4. BAUM HAD A BRIEF CAREER AS AN ACTOR.


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Baum’s first ambition as a young man was to be an actor and playwright. He wrote several plays, including The Maid of Arran, which was successfully produced and in which he acted. The only time that Baum was known to have been in Kansas was when he toured in this play in 1882. However, his love of and involvement with the theater lasted throughout his life.

5. BAUM WAS A FEMINIST, AS WERE HIS WIFE AND IN-LAWS.

L. Frank and Maud Baum on a trip to Egypt
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In 1882, Baum married Maud Gage, daughter of the noted feminist and suffragist Matilda Joslyn Gage. He had a warm relationship with his mother-in-law, who, along with his new wife, helped him become a lifelong suffragist and feminist. According to biographer Katharine M. Rogers, Baum was "a secure man who did not worry about asserting his masculine authority." In fact, most of his books had girls as the heroes. Matilda Gage was the person who convinced Baum to write for children, having listened to him tell his children the stories that he created.

6. MOST OF HIS CAREER PATHS, INCLUDING RUNNING A NEWSPAPER, FAILED.

After several financial reverses—Baum failed as an actor, as a salesman, and in other careers—he moved his family in 1888 to Aberdeen, Dakota Territory, in what is now South Dakota. He opened a store (which failed) and a newspaper (which failed, too). In his newspaper, he strongly supported women’s suffrage, but he is also thought to have written two racist editorials calling for extermination of Native Americans. (In 2006, two of Baum’s descendants apologized to the Sioux Nation for the editorials.) In 1891, Baum lost the newspaper and he and his family moved to Chicago.

7. HE STARTED WRITING CHILDREN'S BOOKS IN HIS FORTIES.


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In 1897, at the age of 41, Baum published his first book for children, Mother Goose in Prose, with illustrations by Maxfield Parrish (his first big commission; Parrish went on to become a top illustrator for books and magazines). It was a success. Baum followed it up in 1899 with Father Goose: His Book, which also sold very well. He then wrote two alphabet books, and publishers began to consider him an important children’s author.

8. THE WONDERFUL WIZARD OF OZ IS CONSIDERED THE FIRST TRUE AMERICAN FAIRYTALE.

In 1900, Baum published The Wonderful Wizard of Oz, with illustrations by William Wallace Denslow. It was an instant hit. Although there have been many theories on how the book is an allusion to the politics of the United States in the late 1800s, there is no conclusive proof that Baum intended any such connections. But Baum did create the Land of Oz as a distinctly American utopia, making it the first truly American fairytale.

9. THE LAND OF OZ WAS NAMED FOR A FILING CABINET.

Baum’s original title for the book was “The Emerald City,” but publishers had a superstition that a jewel in a book title was bad luck and asked Baum to change it. Baum got the name for his fairy country off a drawer on a file cabinet that was marked “O-Z.” He named his plucky heroine Dorothy Gale after an infant niece named Dorothy Louise Gage who died while he was writing the book.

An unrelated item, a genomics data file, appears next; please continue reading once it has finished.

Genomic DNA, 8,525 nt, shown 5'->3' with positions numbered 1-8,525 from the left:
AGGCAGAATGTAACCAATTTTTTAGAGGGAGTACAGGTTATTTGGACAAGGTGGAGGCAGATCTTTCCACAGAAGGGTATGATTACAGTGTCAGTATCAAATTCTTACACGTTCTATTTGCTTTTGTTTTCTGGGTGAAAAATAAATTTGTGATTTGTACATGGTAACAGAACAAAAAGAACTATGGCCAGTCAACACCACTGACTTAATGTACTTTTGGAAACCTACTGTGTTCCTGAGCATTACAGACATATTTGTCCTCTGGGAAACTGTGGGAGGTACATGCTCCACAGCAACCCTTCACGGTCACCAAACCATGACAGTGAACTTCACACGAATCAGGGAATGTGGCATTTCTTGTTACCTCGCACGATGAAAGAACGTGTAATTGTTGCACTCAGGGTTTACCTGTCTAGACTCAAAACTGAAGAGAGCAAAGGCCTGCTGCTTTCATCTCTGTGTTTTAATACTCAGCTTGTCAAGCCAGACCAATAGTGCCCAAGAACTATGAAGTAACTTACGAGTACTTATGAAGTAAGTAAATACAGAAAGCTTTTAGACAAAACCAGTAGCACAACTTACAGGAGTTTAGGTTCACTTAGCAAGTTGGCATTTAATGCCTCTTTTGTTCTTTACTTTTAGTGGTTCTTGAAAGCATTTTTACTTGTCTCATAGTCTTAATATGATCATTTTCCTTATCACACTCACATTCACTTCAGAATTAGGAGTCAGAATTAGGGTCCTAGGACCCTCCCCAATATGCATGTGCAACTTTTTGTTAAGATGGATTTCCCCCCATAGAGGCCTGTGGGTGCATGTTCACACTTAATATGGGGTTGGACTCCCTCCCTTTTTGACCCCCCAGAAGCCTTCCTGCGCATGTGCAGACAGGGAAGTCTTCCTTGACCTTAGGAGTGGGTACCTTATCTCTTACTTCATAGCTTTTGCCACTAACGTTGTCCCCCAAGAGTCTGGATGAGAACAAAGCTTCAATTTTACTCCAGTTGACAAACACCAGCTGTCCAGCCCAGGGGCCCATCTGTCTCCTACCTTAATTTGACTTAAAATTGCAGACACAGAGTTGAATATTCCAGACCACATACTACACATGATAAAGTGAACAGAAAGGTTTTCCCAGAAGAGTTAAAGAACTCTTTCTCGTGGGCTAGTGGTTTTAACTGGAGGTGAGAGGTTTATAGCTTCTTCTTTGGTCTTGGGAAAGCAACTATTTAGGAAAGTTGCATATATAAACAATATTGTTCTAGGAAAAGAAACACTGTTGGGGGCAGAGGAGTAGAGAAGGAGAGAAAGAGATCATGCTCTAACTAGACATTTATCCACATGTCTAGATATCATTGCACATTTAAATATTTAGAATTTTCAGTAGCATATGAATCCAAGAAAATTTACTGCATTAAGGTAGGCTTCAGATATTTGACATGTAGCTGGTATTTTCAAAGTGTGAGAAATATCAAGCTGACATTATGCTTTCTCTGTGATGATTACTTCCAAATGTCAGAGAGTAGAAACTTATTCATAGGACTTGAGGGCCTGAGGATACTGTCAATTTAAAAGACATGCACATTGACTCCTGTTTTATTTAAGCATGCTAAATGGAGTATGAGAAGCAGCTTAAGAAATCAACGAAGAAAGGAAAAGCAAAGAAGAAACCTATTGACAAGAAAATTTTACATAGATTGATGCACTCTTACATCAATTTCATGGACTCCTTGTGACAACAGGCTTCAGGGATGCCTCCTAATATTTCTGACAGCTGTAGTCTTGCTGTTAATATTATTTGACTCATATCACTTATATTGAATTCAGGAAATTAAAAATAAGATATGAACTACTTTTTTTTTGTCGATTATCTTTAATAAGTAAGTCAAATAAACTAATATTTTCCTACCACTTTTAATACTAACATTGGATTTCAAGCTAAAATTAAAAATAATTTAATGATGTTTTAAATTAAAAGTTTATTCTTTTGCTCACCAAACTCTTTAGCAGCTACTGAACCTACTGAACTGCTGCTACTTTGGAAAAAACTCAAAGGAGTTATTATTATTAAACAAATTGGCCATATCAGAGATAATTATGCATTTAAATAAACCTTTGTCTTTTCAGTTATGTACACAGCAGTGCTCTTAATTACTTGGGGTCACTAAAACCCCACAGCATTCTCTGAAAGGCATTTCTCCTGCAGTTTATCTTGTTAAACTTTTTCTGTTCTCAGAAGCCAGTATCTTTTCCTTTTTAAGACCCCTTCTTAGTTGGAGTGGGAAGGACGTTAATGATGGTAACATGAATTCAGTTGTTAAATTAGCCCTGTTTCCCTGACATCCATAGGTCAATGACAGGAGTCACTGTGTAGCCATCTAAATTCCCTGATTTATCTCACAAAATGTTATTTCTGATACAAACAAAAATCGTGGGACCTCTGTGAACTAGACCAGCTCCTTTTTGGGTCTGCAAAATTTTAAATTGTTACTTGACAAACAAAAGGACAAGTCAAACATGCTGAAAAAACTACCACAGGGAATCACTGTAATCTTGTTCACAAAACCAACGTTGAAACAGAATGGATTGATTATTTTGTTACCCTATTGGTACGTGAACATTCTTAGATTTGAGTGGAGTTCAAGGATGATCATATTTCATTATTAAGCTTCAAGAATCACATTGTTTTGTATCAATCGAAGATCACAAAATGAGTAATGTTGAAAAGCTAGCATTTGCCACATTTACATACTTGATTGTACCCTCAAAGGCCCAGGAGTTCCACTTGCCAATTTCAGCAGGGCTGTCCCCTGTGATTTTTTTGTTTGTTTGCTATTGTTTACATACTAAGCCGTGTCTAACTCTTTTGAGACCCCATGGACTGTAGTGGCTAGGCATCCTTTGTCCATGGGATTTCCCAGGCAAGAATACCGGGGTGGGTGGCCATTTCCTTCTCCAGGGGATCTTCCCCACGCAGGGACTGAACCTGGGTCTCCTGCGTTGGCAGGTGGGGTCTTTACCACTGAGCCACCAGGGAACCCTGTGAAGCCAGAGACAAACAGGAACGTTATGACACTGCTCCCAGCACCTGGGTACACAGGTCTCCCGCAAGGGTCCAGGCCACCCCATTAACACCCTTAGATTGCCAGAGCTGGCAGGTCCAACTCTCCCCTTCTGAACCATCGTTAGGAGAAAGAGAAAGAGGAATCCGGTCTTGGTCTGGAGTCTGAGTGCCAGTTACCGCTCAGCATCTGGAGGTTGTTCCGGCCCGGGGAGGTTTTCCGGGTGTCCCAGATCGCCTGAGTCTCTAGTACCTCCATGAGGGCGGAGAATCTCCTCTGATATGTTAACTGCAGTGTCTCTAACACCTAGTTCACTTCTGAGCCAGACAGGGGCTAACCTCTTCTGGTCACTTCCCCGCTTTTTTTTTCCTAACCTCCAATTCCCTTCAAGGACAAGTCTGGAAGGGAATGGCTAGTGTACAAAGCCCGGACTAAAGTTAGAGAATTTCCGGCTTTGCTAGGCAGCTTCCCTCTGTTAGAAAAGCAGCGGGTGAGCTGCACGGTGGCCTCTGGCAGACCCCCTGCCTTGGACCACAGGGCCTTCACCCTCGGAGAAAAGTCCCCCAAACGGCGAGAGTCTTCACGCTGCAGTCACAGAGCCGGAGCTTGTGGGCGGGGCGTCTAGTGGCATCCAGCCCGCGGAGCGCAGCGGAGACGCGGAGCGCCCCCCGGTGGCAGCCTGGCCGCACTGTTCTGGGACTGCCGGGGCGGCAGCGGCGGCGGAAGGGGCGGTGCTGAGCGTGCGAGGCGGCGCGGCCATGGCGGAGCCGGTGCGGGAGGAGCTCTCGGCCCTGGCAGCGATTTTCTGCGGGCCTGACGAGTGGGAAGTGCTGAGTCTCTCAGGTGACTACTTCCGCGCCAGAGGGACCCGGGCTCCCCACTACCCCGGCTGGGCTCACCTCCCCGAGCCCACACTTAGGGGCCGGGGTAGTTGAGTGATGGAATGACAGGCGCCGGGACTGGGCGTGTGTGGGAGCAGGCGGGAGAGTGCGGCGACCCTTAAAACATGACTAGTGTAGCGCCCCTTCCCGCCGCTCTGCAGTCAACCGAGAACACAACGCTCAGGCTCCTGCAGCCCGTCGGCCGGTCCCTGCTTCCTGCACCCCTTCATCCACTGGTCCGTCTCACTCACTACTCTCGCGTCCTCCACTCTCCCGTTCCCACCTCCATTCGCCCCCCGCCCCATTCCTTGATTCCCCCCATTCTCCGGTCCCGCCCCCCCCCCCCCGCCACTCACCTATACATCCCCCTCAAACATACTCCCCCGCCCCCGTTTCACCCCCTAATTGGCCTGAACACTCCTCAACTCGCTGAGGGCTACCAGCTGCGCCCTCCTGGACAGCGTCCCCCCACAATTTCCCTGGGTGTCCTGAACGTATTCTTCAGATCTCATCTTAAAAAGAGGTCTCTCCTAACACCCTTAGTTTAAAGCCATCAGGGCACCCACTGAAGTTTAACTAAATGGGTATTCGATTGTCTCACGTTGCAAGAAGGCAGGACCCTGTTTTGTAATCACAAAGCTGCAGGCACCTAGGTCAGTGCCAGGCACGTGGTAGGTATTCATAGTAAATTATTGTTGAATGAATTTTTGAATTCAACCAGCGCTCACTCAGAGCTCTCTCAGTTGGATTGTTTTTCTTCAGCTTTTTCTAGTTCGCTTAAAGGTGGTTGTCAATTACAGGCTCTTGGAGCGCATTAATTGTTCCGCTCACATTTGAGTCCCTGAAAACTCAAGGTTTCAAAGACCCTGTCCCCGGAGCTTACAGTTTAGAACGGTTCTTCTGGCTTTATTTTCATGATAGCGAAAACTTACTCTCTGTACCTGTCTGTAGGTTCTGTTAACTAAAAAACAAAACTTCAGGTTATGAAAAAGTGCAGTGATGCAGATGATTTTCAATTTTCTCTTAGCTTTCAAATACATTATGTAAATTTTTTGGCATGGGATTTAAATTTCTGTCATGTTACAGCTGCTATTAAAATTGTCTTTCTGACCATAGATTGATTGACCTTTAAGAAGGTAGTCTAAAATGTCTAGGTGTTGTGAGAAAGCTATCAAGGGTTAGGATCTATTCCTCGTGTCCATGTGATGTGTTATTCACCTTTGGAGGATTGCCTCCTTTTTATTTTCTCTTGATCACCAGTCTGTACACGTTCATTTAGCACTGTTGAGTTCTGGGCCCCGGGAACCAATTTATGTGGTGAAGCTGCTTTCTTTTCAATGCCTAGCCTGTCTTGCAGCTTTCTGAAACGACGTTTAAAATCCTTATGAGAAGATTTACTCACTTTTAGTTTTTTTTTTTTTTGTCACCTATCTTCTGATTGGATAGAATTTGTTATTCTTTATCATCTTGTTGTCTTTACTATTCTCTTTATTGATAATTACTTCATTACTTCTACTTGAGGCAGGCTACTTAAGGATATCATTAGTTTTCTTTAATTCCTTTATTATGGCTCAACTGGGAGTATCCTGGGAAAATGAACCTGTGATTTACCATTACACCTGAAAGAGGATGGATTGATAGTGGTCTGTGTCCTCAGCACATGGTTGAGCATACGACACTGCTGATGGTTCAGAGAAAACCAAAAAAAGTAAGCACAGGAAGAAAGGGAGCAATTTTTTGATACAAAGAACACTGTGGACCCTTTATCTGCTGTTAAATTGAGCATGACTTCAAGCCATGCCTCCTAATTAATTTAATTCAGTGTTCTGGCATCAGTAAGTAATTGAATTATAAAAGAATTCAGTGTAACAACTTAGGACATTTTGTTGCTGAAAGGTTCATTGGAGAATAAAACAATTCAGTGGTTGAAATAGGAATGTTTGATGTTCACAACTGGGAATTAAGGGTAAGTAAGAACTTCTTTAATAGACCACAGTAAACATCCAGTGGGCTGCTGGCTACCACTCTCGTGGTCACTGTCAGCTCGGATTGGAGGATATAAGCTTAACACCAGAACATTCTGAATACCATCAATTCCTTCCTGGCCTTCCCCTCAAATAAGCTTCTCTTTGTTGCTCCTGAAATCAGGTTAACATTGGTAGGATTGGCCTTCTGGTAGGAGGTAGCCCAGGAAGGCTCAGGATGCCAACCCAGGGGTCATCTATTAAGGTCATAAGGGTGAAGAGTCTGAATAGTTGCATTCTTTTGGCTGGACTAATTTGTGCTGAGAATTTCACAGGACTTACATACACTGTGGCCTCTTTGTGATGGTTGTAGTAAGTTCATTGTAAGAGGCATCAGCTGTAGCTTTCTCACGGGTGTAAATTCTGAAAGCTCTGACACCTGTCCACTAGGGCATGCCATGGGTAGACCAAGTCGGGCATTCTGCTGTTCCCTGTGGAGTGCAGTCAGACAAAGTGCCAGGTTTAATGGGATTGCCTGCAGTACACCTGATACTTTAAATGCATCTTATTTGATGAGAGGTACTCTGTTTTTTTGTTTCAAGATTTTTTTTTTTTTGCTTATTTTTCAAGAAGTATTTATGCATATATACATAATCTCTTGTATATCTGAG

10. WICKED WAS NOT THE FIRST OZ ADAPTATION ON BROADWAY.

In 1902, Baum collaborated on a stage version called The Wizard of Oz that ran on Broadway for two years and toured until 1911. The plot was decidedly different from the book, with Toto being replaced by a cow and more people from Kansas traveling to Oz along with Dorothy. Because of the success of the play and subsequent Oscar-winning movie, the book has often been published without “wonderful” in the title.

11. THERE ARE 40 OFFICIAL 'OZ' BOOKS.

Baum continued writing Oz books—14 in total—until the end of his life, with a new book usually coming out in time for Christmas. In his later years, he answered children’s letters on letterhead that proclaimed him as the "Royal Historian of Oz." He often used suggestions from children when creating the Oz books. The series was continued after his death by Ruth Plumly Thompson, who wrote an additional 19 Oz books, and several other authors who added seven more.

12. BAUM WROTE UNDER A VARIETY OF PSEUDONYMS.

In addition to the Oz series, Baum wrote other books for children and teenagers, including romances and science fiction, under an assortment of pen names. Under the name Edith Van Dyne, he wrote a successful series of books called Aunt Jane’s Nieces that were as popular as the Oz books. Other pseudonyms included Laura Bancroft, Floyd Akers, Schuyler Staunton, and Capt. Hugh Fitzgerald.

13. BAUM LOST THE RIGHTS TO HIS MOST FAMOUS BOOK BECAUSE OF FINANCIAL DIFFICULTIES.

Baum created a stage show in 1908 called “The Fairylogue and Radio-Plays” that combined a lecture by him with live actors, a movie, and projected slides. Critics and audiences loved it, but it cost more to produce than it brought in. Baum declared bankruptcy, which caused him to lose his royalty rights to his earlier books, including The Wonderful Wizard of Oz.

14. BAUM WROTE AND DIRECTED A NUMBER OF OZ FILMS HIMSELF.

In 1914, Baum started a film company. The Oz Film Manufacturing Company lasted only for a few years, but it produced several Oz-related movies, including His Majesty, the Scarecrow of Oz. For once, Baum didn’t lose any money on this business venture.

15. HIS FINAL WORDS WERE IN REFERENCE TO OZ.

Baum’s health began to fail in 1917, and he died two years later after suffering a stroke. Just before he passed, he had some interesting last words for his wife. In his books, the land of Oz is cut off from the rest of the world by impassable wastelands, including a desert called the Shifting Sands. As Baum lay dying, he supposedly referenced the work that made his legacy: “Now we can cross the Shifting Sands.”

Additional sources: The Making of the Wizard of OzThe Oz Scrapbook.